John 1:4-5, 14-17, 19-22, 29; 3:16-21
What are some common misconceptions about Jesus or wrong expectations that people place on him? Who is Jesus to you? What expectations do you have for Jesus when you approach him?
Common misconceptions: Jesus as a vending machine, Jesus as the path to blessing and prosperity, Jesus as my friend (byproduct), Jesus as my source of peace (byproduct)
We can so easily be blinded by wrong expectations. And the real Jesus appears but because our expectations are off, we don’t recognize him for who he truly is and we follow our own version of Jesus, a god of our own making. Danger of self-delusion. Who is Jesus to you? The answer to this will affect how you live out your Christian life. Certainly, the Jewish people of the OT had a particular set of expectations about the Messiah and those missplaced messianic expectations contributed to their failure to recognize Jesus as their Messiah.
Some Jews expected the messiah to be a powerful king like King David. A Davidic king. They looked at their circumstances — their Roman oppressors — and they (esp. Zealots) hoped for a deliverer to overthrow Rome and provide instant relief and upward socio-economic mobility. Jesus displayed supernatural powers.
In Luke 5:14-15, Jesus heals a man suffering from leprosy and he warns him not to say anything. The healed leper didn’t listen and news of Jesus’ power spread and crowds began flocking to Jesus for healing. Jesus was aware of the hearts of people and our tendency to view him as a vending machine of sorts to meet their physical needs. That is why he constantly withdrew and only revealed his powers to those who showed genuine spiritual interest. Having our physical needs met is important, but if it stops there, then we are just like the Jewish people who looked for a powerful messiah.
Some Jews expected a prophet. That is why John the Baptist was asked, Are you Elijah? The prophet? Some thought that the Messiah was more of a teacher figure. Yes, Jesus was a powerful king, the King of kings. Yes, he was a prophet. He knew the future. Yes, he was a teacher. He taught with authority and validated through his life his claims. But none of these captures the essence of who Jesus is.
Jesus is described by John the Baptist in John 1 as the "Lamb of God who takes away the sins of the world." This implies that sin is our greatest problem. The Jewish people knew that sin was a serious thing as well. That is why they regularly sacrificed animals to atone for their sins. And with this title as the Lamb of God, John the Baptist is setting the stage for Jesus purpose in coming. No longer do we have to sacrifice animals. Once and for all, Jesus would die to atone for our sins. Sin is our biggest problem and this is why Jesus came to us.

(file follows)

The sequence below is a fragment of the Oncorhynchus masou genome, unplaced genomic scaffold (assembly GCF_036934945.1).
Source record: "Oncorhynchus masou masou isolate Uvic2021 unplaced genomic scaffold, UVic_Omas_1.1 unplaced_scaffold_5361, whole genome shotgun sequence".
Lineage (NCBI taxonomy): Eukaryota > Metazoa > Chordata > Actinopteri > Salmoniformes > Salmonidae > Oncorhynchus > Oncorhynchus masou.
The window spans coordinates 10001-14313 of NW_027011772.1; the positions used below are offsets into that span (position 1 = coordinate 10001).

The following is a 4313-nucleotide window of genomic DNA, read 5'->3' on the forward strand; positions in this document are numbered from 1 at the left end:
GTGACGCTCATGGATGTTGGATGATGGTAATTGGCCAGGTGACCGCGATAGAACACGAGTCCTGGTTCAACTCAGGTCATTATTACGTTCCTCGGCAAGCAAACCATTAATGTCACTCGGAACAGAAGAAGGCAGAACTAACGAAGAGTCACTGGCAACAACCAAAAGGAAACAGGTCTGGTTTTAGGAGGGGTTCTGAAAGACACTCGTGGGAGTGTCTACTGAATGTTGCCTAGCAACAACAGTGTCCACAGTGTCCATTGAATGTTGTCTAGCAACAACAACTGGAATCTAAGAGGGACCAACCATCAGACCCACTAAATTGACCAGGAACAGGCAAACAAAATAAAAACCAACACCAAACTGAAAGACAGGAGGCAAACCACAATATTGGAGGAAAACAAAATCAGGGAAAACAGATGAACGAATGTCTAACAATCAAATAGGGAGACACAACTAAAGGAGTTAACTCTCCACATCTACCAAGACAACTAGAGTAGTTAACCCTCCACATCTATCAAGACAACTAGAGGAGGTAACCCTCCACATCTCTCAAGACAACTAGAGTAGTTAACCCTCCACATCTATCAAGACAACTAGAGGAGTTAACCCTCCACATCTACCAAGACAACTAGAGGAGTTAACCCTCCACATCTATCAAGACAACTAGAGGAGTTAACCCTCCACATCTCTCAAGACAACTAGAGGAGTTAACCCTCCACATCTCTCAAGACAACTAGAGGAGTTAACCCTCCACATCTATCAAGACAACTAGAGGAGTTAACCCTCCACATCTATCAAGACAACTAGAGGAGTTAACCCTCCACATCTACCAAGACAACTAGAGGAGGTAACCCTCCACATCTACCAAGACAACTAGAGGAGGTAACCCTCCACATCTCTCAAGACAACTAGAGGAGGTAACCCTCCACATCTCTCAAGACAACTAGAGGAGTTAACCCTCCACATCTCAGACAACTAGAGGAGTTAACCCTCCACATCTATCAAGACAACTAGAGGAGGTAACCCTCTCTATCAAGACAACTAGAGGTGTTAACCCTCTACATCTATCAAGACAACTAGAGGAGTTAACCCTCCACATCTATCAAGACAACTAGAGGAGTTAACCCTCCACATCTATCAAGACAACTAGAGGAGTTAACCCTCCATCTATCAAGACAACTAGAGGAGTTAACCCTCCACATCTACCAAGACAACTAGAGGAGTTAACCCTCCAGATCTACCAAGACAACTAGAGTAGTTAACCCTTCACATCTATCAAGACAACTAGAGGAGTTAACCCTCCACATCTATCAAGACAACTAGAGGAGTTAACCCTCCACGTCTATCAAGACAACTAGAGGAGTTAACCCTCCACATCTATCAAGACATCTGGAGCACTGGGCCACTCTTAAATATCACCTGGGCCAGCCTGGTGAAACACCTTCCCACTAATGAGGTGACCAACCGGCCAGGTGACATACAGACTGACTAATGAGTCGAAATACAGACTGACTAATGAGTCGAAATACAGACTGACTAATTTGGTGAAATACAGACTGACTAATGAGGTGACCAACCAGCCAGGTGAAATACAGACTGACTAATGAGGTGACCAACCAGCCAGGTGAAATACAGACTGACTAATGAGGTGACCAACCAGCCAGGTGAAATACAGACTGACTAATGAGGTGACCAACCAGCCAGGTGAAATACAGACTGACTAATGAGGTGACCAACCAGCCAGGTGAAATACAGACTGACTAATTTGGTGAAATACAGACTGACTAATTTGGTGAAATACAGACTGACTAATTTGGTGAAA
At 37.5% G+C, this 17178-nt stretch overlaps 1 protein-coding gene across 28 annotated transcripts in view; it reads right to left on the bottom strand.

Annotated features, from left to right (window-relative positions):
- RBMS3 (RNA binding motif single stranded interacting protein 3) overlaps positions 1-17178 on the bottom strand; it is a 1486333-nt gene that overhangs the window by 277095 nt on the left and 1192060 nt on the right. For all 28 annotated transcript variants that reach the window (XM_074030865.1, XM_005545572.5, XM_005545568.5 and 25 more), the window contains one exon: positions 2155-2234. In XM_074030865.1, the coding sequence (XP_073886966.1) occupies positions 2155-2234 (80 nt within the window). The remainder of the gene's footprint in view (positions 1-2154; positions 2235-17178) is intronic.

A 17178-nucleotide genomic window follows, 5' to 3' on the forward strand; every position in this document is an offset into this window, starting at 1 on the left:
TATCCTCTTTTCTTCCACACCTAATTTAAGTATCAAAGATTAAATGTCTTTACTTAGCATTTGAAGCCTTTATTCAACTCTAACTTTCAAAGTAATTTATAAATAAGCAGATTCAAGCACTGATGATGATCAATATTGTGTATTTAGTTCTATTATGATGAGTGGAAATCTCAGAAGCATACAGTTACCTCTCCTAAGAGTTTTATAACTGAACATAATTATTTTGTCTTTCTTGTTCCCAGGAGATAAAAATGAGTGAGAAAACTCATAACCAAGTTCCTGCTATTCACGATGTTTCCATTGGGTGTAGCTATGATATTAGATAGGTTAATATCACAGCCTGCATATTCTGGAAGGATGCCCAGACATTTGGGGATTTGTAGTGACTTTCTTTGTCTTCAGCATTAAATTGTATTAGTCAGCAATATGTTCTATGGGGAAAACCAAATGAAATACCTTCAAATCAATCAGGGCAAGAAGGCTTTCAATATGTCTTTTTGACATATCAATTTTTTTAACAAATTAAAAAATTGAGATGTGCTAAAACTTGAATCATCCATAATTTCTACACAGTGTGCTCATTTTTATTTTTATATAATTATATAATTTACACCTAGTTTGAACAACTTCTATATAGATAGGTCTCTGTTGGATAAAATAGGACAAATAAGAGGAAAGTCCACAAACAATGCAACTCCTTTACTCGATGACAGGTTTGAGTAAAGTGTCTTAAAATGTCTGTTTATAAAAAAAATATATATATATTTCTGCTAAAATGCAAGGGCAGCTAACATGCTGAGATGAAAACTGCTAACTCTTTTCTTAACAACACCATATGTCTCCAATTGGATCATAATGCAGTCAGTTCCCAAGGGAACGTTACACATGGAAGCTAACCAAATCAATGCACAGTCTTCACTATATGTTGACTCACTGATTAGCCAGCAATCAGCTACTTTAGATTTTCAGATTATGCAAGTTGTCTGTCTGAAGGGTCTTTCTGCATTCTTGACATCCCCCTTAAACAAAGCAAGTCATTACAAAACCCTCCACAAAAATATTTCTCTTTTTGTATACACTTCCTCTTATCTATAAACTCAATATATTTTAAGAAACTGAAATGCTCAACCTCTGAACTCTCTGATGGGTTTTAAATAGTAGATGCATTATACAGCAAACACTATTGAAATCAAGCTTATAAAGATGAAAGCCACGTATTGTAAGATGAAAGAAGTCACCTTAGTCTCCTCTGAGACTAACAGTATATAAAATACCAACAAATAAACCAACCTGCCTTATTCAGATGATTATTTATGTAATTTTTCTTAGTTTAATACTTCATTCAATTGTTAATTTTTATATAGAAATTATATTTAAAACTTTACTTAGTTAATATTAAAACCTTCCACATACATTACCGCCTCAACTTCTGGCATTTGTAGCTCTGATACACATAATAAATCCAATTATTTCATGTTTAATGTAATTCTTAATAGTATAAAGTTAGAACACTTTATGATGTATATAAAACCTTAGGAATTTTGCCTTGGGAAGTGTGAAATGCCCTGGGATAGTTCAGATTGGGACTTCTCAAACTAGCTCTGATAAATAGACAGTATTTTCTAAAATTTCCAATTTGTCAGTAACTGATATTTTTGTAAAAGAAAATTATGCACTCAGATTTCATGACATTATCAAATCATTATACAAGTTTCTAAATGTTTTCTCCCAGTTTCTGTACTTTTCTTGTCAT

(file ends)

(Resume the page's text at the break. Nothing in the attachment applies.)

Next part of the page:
Why did some respond to Jesus and some didn’t? Why did some of the disciples immediately recognize Jesus as the Messiah and want to follow him? (Read Luke 3:4-6 to help answer this question.)
First, we need to have a sense of expectation. In other words, we need to have a seeking heart. Otherwise, Jesus could be standing right in front of us and we could be preoccupied with something else and miss him. But a seeking heart is no guarantee that you will recognize Jesus for who he is. The Jews proved that because they were looking for a particular kind of Messiah and Jesus did not fit any of their molds.
Just the fact that you are here and coming to a bible study when you could be studying or doing a million other things shows that God is at work in your heart. You are seeking. So assuming you are seeking Jesus, the next thing is to make sure that you have the CORRECT expectation of Jesus. John the Baptist had a clear expectation for the Messiah and thus he focused his life on communicating to others how to prepare for Jesus. And what did his preparation entail? Repentance. This makes sense. If our chief problem is sin and Jesus is the Lamb of God who takes away the sins of the world, then what better way to prepare for this kind of Messiah than to repent and clear out all the mess in our hearts.
Luke 3:4-6 talks about how we need to prepare a straight path for the light of God to shine directly into all the dark corners of our heart. There are various types of sins described here that need to be dealt with so that Jesus can go straight to our core. Repentance is one of the crucial prerequisites to encountering Jesus. Regular repentance is like taking out the trash daily. We want to give Christ easy navigation in our hearts, freed from any obstacles or strongholds.
Compare and contrast light and darkness. Have you ever been exposed of your sin either through a message or a person? What was your reaction?